In the new system, your Course Handicap will be the number of strokes needed to play to par. This will result in greater variance in that number and presents a change, as historically it has represented the number of strokes needed to play to the Course Rating. This is a good thing, as par is an easy number to remember. Target score for the day? Par plus Course Handicap. The Course Rating will now be inherent within the calculation to be more intuitive and account for competing from different tees. Here is a look at some key differences in Course Handicap Calculation in WHS.
- New: Course Handicap calculation includes the difference of the course rating of the tee played minus the par of the course.
- Old: The Course Handicap calculation only utilized the course rating, but par was not a factor.
- Effect: This eliminates the need for the current system’s Section 3-5, dealing with players competing from different tees. That difference is now included in the formula for Course Handicaps. That was an often confusing rule that was difficult to explain, and now the implementation is automatically included when determining the Course Handicap.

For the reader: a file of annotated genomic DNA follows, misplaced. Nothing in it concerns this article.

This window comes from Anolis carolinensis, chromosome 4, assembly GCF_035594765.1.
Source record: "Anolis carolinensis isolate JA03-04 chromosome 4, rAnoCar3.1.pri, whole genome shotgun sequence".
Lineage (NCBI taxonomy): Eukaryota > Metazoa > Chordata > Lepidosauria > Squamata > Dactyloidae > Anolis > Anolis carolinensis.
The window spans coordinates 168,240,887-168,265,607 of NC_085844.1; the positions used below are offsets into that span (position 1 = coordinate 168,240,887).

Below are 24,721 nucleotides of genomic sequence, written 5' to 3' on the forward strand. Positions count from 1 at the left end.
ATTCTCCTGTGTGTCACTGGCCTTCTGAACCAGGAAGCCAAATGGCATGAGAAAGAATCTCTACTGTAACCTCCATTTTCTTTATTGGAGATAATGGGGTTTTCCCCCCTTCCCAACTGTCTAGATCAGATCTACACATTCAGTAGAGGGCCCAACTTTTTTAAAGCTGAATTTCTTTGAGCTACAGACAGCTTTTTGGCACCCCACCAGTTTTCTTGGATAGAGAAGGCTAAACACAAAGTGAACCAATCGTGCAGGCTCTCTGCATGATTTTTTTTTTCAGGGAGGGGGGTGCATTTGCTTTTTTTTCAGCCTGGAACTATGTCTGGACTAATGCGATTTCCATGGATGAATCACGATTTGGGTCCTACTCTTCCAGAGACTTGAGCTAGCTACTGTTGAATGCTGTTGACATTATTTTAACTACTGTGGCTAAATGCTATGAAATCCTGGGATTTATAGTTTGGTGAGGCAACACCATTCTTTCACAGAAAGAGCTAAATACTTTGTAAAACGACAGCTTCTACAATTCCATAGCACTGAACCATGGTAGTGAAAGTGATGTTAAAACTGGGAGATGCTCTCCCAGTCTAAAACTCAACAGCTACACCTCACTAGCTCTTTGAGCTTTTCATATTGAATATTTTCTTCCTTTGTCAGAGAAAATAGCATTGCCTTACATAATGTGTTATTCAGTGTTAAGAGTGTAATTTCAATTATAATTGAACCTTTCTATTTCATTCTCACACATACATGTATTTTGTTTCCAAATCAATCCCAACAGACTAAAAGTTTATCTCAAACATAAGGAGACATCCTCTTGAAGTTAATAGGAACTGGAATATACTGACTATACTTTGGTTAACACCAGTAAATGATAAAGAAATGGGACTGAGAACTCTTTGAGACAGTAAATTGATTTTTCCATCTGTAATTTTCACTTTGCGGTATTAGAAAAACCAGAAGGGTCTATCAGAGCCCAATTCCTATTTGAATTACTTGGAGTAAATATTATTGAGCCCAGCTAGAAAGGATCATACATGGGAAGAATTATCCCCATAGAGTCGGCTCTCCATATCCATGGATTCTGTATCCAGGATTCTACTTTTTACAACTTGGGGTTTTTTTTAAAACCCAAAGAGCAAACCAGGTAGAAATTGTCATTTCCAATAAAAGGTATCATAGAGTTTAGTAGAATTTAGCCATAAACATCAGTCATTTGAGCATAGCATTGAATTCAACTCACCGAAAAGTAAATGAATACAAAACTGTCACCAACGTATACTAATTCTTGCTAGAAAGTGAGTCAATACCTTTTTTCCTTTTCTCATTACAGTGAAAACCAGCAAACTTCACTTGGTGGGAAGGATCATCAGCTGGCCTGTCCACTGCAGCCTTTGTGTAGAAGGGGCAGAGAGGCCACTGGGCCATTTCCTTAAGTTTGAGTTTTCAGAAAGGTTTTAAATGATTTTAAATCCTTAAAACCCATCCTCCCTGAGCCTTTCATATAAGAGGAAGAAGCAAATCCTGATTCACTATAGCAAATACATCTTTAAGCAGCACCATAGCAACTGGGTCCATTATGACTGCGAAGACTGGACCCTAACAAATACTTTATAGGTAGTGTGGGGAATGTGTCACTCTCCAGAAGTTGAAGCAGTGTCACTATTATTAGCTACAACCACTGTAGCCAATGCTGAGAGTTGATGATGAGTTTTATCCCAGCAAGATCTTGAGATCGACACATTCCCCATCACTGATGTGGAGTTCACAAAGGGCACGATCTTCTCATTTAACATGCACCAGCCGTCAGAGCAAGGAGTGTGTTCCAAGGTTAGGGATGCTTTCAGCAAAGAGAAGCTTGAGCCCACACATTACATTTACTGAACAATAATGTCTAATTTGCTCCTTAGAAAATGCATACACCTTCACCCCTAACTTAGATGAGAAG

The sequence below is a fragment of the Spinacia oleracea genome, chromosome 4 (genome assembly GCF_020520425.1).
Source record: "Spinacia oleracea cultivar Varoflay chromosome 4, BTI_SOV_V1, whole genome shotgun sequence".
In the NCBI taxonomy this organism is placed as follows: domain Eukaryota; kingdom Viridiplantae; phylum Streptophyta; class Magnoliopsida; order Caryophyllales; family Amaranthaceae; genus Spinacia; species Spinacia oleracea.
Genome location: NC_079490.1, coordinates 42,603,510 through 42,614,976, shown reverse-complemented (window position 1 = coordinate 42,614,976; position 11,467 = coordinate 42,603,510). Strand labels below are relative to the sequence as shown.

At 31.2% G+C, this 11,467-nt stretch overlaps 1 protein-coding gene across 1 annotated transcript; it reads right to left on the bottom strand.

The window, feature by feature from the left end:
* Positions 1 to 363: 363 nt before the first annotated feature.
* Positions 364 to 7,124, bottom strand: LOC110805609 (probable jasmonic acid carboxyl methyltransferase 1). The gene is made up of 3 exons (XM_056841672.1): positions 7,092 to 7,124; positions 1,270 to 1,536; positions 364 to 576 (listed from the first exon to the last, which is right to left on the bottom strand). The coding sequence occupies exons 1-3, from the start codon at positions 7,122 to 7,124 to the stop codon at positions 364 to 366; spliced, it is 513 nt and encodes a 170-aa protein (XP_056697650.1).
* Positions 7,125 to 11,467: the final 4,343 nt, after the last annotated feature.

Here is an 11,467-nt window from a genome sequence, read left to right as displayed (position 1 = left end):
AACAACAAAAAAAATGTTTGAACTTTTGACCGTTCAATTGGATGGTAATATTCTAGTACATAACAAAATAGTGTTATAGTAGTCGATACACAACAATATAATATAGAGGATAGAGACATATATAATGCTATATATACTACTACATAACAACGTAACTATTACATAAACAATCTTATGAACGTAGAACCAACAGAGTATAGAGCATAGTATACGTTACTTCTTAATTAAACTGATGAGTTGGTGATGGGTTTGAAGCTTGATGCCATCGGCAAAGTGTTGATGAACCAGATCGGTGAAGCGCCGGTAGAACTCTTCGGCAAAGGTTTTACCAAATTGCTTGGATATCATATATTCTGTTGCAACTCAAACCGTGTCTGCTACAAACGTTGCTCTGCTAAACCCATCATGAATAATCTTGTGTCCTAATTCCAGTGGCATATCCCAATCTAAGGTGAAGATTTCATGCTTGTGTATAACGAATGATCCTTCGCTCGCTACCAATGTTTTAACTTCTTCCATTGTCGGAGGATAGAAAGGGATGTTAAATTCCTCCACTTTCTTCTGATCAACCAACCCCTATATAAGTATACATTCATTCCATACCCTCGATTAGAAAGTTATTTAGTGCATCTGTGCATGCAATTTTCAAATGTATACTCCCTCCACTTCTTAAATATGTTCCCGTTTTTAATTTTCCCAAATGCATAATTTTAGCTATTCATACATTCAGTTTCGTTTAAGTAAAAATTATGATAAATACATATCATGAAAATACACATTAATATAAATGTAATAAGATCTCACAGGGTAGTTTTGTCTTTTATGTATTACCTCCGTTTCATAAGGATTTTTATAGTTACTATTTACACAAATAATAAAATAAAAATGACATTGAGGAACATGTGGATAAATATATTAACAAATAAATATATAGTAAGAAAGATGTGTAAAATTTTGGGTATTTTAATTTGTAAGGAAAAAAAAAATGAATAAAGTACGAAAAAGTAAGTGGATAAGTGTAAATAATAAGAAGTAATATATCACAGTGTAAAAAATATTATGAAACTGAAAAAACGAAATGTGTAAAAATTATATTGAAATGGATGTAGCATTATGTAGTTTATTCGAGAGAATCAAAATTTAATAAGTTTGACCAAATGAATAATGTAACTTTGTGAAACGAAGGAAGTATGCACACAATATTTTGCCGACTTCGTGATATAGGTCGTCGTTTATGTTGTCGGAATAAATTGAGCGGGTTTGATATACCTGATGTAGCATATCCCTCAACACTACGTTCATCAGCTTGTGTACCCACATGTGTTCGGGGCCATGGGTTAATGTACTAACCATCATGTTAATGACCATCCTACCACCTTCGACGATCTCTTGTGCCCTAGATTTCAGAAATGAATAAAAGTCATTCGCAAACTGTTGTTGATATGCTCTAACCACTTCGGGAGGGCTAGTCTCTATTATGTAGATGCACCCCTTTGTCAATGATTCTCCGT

- New: Course Handicaps will likely change significantly from tee to tee for a golfer.
- Old: There was very little variance in Course Handicaps among a club’s tee sets.
- Effect: In WHS, the Course Handicap represents the number of strokes needed to play to par, a term much easier for the average golfer to understand. In WHS, the target score can simply be calculated by adding the Course Handicap plus par.
- New: The term “Playing Handicap” is the golfer’s Course Handicap multiplied by any handicap allowances the golfer receives. It represents the actual number of strokes the golfer receives on the course.
- Old: Playing Handicap was not used in the USGA Handicap System.
- Effect: By introducing a new term, there is a clear delineation between two key definitions, where both serve specific purposes. The Course Handicap is used to adjust individual hole scores (like Net Double Bogey for maximum score posting) while Playing Handicap is used for net competition purposes.
Key Changes in the World Handicap System
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